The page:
North & Central Thailand Birding



Thailand is a gorgeous Asian country, rich in birds. The beautiful and diverse habitats, including fabulous reserves, parks, sanctuaries, etc., are home to a large number of different species. We can also find some Palearctic migrant species on our birding expedition to Thailand. This Thailand tour includes stays from marshy plains, mangroves, and salt pans around Bangkok to coastlines inhabiting the endangered Spoon-billed Sandpiper. From extensive lowland forests at Kaeng Krachan National Park covering exclusive blinds to the beautiful woods at Khao Yai, and from montane forests in the northwest near Chiang Mai to Thailand’s highest mountain peak at Doi Inthanon, this birding tour targets birds of different habitats.

Trip Highlights
  • Birding at some of the most exotic birding locations of Thailand – KAeng Krachan, Doi Inthanon, Doi Ang, Kaeng Krachan and Doi Land
  • Birding across varied terrains of Thailand, and chances of some very rare birds like the Spoon-billed Sandpiper
  • We have specially setup birding blinds at some places for closer observation and photography
  • Target multiple species of Pitta including the Blue Pitta

Day 1


Arrive in Bangkok. After having a view of the city and a fantastic welcome dinner by the hotel staff, the city is incredible to watch at night. So, if you want, you can take a short trip to the town. Otherwise, relax at the hotel and gear up for the adventure in the coming days.

Day 2

Mahachai Mangrove Forest and Phetchaburi

After an early breakfast, depart for a drive to Wat Chalerm Phrakiat temple and public park. Here, witness country birds like the Spotted Owlet, Oriental Magpie Robin, Openbill Stork, Green Bee-eater, Blue-tailed Bee-eater, Pied Starling, Common Iora, Common Tailorbird, Brown-winged Kingfisher, Coppersmith Barbet, Asian Common Koel, Pied Starling, Greater Coucal, Openbill Stork, and the flashy Indian Roller. Afterwards, we go to Wat Chong Lom temple for Edible-nest Swiftlet and then drive to Mahachai Mangrove Forest to watch Oriental White-eye, Mangrove Whistler, Racket-tailed Treepie, Brown-throated, Olive-backed Sunbirds, Black-winged Stilt, Yellow-bellied Prinia, and Golden-bellied Gerygone. Our next spot is the Bang Jak rice field, which has a high bird diversity: Purple Swamphen, Bronze-winged Jacana, Pied Kingfisher, White-browed Crake, Asian Streaked Weaver, Greater Racket-tailed Drongo, Long-tailed Shrike, Plain-backed Sparrow, Golden Weaver, Grey-breasted Prinia, Cotton Pygmy-Goose, Chestnut-tailed Starling, Scaly-bread, and more. The night will be spent at a hotel in Phetchaburi province.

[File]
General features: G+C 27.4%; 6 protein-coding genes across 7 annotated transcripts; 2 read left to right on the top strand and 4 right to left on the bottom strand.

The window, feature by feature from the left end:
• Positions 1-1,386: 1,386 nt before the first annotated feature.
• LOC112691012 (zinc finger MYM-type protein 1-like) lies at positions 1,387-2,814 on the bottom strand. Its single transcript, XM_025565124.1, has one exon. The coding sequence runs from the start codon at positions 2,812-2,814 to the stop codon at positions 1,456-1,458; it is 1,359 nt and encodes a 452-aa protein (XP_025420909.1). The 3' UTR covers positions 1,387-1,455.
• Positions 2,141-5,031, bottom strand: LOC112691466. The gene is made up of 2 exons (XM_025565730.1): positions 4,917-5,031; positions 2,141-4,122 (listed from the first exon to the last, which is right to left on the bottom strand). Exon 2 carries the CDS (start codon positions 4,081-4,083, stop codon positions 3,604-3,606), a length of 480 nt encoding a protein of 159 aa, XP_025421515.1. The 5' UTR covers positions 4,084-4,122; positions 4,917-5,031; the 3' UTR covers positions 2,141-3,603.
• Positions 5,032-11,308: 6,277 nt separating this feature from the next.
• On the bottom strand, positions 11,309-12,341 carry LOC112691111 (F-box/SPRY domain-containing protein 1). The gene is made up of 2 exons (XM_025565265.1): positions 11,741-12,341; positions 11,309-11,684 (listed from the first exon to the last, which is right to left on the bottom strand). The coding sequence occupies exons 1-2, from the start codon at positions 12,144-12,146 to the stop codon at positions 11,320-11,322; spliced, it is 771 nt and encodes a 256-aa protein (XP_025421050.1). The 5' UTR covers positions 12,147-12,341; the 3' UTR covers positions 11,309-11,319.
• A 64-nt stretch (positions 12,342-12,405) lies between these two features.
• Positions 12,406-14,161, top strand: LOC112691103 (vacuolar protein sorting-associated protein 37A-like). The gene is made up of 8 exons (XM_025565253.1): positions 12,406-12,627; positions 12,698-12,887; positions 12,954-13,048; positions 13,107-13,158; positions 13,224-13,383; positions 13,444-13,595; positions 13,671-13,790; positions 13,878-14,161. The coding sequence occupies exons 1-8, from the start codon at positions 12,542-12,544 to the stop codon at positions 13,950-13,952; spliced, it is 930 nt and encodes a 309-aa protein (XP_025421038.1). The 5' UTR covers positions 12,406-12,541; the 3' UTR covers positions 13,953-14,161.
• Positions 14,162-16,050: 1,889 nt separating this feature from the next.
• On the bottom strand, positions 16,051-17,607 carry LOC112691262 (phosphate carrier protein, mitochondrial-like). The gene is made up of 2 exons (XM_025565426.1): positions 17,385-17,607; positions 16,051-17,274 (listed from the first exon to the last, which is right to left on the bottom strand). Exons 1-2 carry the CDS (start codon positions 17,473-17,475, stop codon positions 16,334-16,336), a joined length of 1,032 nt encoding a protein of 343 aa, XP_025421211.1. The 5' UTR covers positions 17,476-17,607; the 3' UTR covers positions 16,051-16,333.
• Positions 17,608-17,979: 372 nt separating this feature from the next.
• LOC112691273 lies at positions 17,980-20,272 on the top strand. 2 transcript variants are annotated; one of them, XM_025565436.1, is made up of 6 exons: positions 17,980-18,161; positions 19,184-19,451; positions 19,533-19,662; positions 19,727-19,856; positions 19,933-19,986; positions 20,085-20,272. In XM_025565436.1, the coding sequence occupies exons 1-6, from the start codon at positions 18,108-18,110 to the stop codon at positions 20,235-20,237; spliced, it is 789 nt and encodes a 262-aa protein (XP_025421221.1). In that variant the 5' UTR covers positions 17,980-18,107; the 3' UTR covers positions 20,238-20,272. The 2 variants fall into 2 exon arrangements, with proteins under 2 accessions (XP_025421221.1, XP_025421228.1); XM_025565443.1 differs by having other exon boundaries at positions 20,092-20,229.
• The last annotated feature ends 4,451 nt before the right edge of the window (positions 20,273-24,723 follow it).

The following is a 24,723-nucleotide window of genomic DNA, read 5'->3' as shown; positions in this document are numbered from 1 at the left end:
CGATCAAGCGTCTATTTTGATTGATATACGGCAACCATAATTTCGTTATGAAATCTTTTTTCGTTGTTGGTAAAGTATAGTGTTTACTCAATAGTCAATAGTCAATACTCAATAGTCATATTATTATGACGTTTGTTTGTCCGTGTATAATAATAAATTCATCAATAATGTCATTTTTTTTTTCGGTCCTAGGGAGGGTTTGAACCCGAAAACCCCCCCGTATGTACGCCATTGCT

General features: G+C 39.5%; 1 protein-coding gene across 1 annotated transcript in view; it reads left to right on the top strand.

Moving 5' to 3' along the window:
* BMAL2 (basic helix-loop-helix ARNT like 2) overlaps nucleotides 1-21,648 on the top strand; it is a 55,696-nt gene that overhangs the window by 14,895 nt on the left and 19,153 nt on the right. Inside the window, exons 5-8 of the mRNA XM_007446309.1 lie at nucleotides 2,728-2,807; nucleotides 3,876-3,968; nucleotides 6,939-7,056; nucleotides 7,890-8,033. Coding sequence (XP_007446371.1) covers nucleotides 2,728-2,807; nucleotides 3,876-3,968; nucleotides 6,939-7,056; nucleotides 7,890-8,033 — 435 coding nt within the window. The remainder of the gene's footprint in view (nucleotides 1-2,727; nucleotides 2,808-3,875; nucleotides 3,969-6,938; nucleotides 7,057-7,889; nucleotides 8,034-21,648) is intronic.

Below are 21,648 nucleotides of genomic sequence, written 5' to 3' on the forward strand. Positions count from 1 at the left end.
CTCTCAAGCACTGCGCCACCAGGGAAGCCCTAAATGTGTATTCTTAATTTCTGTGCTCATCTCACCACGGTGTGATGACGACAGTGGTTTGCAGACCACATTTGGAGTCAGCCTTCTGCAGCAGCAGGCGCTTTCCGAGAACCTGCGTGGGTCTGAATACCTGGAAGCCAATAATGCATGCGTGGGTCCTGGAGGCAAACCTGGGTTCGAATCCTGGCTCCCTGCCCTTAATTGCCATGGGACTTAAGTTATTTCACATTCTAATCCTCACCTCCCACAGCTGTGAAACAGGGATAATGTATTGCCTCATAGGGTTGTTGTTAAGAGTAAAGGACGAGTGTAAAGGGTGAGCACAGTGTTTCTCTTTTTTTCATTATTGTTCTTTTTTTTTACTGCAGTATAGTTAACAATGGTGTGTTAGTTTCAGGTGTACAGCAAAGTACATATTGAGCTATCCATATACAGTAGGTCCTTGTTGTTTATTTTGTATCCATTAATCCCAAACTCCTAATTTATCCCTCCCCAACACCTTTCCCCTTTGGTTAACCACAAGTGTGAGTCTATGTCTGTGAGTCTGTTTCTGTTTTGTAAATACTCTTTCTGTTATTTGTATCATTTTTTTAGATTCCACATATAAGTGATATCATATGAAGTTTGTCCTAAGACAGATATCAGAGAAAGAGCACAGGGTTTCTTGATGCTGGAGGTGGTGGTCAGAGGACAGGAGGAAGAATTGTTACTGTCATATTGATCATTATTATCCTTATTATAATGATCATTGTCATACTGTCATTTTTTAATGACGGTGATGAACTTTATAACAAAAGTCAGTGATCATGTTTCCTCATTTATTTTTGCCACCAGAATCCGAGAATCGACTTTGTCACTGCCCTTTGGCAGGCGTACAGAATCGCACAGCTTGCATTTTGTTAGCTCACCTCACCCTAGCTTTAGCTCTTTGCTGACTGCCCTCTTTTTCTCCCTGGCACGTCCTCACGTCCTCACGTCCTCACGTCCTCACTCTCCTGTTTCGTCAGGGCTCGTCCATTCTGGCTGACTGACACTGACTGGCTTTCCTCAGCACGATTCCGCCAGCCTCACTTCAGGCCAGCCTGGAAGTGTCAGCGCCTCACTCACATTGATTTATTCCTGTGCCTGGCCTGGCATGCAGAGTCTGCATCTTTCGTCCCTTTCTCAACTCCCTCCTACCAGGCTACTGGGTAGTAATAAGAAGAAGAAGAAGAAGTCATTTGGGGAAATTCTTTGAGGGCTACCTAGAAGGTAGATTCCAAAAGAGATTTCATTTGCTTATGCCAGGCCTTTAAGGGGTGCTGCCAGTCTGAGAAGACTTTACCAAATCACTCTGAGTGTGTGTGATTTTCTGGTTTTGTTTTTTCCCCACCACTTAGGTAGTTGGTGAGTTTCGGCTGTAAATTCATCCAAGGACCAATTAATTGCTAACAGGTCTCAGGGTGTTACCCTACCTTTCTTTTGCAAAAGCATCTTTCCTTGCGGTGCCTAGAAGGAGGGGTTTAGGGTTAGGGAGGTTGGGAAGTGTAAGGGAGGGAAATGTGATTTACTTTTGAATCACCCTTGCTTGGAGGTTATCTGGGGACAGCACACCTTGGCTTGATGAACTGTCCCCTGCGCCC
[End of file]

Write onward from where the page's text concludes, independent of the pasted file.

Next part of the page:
tea plantation covered with fog in doi ang khang mountain, thailand

Day 3

Laem Phak Bia and transfer to Kaeng Krachan

We spend the morning birding in the Laem Phak Bia area, searching for the rare, endangered Spoon-billed Sandpiper, Little Egret, Nordmann's Greenshank, Painted Stork, Black-capped, White-throated, Common, and Pied Kingfishers, and a host of other waders and wetland species. After this, we visited the nearby Royal Project, which studies polluted water caused by major cities. Here there are fish ponds, salt pans, and a wooden walkway through the mangrove forest. After lunch, we take a boat to Laem Phak Bia Sand Spit to look for Chinese egrets, Malaysian and White-faced Plovers, gulls, and other waterbirds. As we drive to Khao Kakrao, we'll check out freshwater marshes for Black-faced Spoonbill, Painted Storks, Milky Stork, Black-headed Ibis, herons, rails, and whatever else we can find. Landbirds can include the Long-tailed Shrike, Plain Prinia, Siberian Stonechat, and Black Drongo. We arrive at Kaeng Krachan perhaps in time for a productive session of birding at a blind set-up, especially for bird photography. At dusk, we look for Indian nightjars. We will spend three nights here at Samarn Bird Camp, just outside the park entrance.

two oriental pied hornbill on a tree branch in khao yai national park, thailand

Day 4

Kaeng Krachan